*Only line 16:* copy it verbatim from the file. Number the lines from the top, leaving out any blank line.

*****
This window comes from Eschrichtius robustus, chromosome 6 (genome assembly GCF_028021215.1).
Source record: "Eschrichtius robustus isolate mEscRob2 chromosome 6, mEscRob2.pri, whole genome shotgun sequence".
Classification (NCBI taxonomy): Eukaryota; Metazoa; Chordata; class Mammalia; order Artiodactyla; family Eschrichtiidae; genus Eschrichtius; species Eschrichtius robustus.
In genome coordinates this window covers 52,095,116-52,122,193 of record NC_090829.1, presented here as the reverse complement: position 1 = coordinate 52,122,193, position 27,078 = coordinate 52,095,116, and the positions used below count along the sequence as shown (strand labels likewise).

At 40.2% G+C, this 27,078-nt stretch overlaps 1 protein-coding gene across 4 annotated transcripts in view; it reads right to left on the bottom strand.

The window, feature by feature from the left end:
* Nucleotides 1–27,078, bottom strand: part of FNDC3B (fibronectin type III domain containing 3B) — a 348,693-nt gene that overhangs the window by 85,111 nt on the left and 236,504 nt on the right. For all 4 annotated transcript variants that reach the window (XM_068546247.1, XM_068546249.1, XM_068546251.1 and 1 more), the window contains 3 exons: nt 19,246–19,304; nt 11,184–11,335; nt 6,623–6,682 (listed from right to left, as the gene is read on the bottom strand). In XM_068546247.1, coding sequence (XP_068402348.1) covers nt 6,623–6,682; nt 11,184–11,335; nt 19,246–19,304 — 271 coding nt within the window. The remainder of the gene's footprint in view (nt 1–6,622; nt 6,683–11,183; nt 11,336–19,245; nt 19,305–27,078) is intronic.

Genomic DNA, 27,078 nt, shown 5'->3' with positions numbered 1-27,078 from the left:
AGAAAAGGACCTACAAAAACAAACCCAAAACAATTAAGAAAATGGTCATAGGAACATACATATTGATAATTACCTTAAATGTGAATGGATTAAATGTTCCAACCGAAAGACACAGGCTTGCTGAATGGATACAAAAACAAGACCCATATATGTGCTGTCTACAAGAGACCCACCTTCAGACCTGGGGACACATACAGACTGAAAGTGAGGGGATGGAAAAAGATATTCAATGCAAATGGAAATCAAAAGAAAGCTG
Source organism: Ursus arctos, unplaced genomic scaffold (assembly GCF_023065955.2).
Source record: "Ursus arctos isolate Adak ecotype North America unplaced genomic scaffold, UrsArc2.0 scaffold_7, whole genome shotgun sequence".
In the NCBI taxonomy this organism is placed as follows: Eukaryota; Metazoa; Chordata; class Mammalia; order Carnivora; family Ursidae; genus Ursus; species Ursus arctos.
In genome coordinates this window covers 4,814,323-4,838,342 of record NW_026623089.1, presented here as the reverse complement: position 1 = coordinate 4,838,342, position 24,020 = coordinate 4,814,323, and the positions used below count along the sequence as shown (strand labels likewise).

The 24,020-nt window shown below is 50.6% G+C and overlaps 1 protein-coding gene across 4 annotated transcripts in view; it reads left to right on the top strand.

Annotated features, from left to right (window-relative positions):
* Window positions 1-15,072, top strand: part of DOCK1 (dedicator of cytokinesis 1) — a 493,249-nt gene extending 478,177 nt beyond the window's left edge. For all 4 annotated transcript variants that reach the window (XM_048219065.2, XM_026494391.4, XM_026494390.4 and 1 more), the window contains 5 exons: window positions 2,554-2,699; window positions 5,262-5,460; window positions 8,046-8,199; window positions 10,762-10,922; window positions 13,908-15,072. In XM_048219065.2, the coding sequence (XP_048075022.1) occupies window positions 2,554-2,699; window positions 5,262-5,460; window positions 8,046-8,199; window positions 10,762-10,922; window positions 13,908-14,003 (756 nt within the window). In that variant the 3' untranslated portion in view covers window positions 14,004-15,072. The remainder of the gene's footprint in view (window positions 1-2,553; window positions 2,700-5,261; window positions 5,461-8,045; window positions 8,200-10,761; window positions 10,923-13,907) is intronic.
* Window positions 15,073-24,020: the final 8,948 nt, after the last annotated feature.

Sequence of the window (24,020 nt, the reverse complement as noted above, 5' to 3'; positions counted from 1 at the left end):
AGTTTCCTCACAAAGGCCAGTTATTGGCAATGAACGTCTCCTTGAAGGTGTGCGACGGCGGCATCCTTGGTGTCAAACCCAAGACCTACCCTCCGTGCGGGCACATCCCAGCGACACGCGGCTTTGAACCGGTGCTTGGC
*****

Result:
* Window positions 1-15,072, top strand: part of DOCK1 (dedicator of cytokinesis 1) — a 493,249-nt gene extending 478,177 nt beyond the window's left edge. For all 4 annotated transcript variants that reach the window (XM_048219065.2, XM_026494391.4, XM_026494390.4 and 1 more), the window contains 5 exons: window positions 2,554-2,699; window positions 5,262-5,460; window positions 8,046-8,199; window positions 10,762-10,922; window positions 13,908-15,072. In XM_048219065.2, the coding sequence (XP_048075022.1) occupies window positions 2,554-2,699; window positions 5,262-5,460; window positions 8,046-8,199; window positions 10,762-10,922; window positions 13,908-14,003 (756 nt within the window). In that variant the 3' untranslated portion in view covers window positions 14,004-15,072. The remainder of the gene's footprint in view (window positions 1-2,553; window positions 2,700-5,261; window positions 5,461-8,045; window positions 8,200-10,761; window positions 10,923-13,907) is intronic.